18 - 24 March


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Weekly Update 18 - 24 March

Facebook’s solidarity with Ukraine is impressive. Now extend it to others (English)

The Guardian

Palestinians know this double standard better than most. Last May, when the Israeli government was seeking to forcibly uproot Palestinian families from their homes in Sheikh Jarrah, protests broke out on the streets of Jerusalem and on screens across the world. Facebook and Instagram were hardly neutral spaces for information-sharing during this period, and Facebook was definitely not on the side of the occupied in that situation.


Social media giants allow hate speech against Russia but silence Israel's critics (English)

Middle East Eye

Silicon Valley’s rank hypocrisy in allowing hate speech against Russia and Russians is particularly evident when compared with the special protections put in place by tech firms to block criticism of Israel and Israelis. If Meta’s new policy for Ukraine were to be applied impartially, would Palestinians then be allowed to promote violence against Israel and against Israeli soldiers that have been occupying and besieging them for decades?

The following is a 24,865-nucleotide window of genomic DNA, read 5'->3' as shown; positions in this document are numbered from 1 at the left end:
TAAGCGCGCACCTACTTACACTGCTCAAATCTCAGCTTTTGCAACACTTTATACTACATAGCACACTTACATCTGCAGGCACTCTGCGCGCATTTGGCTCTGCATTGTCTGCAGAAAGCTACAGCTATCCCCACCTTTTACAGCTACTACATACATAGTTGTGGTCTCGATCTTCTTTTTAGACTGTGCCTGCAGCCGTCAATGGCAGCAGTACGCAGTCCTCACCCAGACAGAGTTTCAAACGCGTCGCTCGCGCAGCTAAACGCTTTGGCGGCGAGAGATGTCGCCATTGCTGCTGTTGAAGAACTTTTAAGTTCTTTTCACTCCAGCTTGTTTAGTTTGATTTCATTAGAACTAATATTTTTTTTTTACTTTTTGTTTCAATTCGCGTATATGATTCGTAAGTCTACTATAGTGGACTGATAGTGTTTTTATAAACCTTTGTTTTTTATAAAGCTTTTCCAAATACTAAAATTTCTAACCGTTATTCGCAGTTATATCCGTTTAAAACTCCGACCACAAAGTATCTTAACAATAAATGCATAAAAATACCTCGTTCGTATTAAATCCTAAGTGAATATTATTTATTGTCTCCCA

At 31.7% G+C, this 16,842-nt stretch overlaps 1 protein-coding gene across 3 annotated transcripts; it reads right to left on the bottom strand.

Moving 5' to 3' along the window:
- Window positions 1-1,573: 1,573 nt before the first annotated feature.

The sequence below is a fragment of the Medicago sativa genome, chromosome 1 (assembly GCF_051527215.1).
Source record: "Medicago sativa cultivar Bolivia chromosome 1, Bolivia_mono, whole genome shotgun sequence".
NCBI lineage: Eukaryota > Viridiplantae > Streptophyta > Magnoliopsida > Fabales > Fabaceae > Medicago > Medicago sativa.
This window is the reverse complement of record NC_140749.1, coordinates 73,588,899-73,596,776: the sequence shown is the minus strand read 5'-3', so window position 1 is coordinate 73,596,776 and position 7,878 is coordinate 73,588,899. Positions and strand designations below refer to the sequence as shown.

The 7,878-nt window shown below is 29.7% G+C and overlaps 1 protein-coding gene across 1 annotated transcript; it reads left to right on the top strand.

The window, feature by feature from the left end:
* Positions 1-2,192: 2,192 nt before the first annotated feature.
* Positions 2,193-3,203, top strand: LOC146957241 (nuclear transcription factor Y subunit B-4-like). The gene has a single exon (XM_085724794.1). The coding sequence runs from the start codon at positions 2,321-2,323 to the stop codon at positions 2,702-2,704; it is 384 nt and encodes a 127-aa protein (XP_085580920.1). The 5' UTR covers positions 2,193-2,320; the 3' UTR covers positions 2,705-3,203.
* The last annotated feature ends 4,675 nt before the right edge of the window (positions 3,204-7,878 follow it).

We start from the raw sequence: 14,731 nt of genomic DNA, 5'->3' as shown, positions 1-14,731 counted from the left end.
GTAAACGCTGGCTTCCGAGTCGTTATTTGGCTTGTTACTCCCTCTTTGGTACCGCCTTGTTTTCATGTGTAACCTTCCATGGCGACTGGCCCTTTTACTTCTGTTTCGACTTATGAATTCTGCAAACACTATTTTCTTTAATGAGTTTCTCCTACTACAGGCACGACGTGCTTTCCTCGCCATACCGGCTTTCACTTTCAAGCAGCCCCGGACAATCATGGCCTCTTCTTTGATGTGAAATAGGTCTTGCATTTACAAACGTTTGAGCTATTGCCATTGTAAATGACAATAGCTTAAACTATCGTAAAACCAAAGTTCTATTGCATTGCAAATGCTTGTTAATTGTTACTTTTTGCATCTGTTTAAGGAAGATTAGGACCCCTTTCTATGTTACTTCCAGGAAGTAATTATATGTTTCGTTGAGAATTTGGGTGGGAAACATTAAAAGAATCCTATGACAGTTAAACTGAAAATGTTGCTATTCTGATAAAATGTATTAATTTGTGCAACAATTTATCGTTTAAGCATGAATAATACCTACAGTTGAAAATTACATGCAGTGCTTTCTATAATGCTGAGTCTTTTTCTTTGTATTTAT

The billion dollar deal that made Google and Amazon partners in the Israeli occupation of Palestine (English)


"We are anonymous because we fear retaliation" This text was part of a letter signed by 500 Google employees last October, in which they decried their company's direct support for the Israeli government and military. In their letter, the signatories protested a $1.2 billion contract between Google, Amazon Web Services (AWS) and the Israeli government which provides cloud services for the Israeli military and government that "allows for further surveillance of and unlawful data collection on Palestinians, and facilitates expansion of Israel's illegal settlements on Palestinian land".


Russia, Ukraine, and Social Media and Messaging Apps (English)


Since Russia’s invasion of Ukraine on February 24, 2022, companies providing social media and messaging services have taken a wide array of steps to counter harmful disinformation, to label or block state-sponsored or state-affiliated media, and to introduce extra safety measures. For over a decade, digital platforms have played an important and growing role in crises, conflicts, and war. As in Ethiopia, Iraq, Israel/Palestine, Libya, Myanmar, Sri Lanka, and Syria, among others, people use platforms to document human rights abuses in conflicts, condemn atrocities, appeal to the international community for action and crowdsource relief and assistance. Platforms are also spaces where governments and others spread disinformation, incite violence, coordinate actions, and recruit fighters. The war in Ukraine is no exception.

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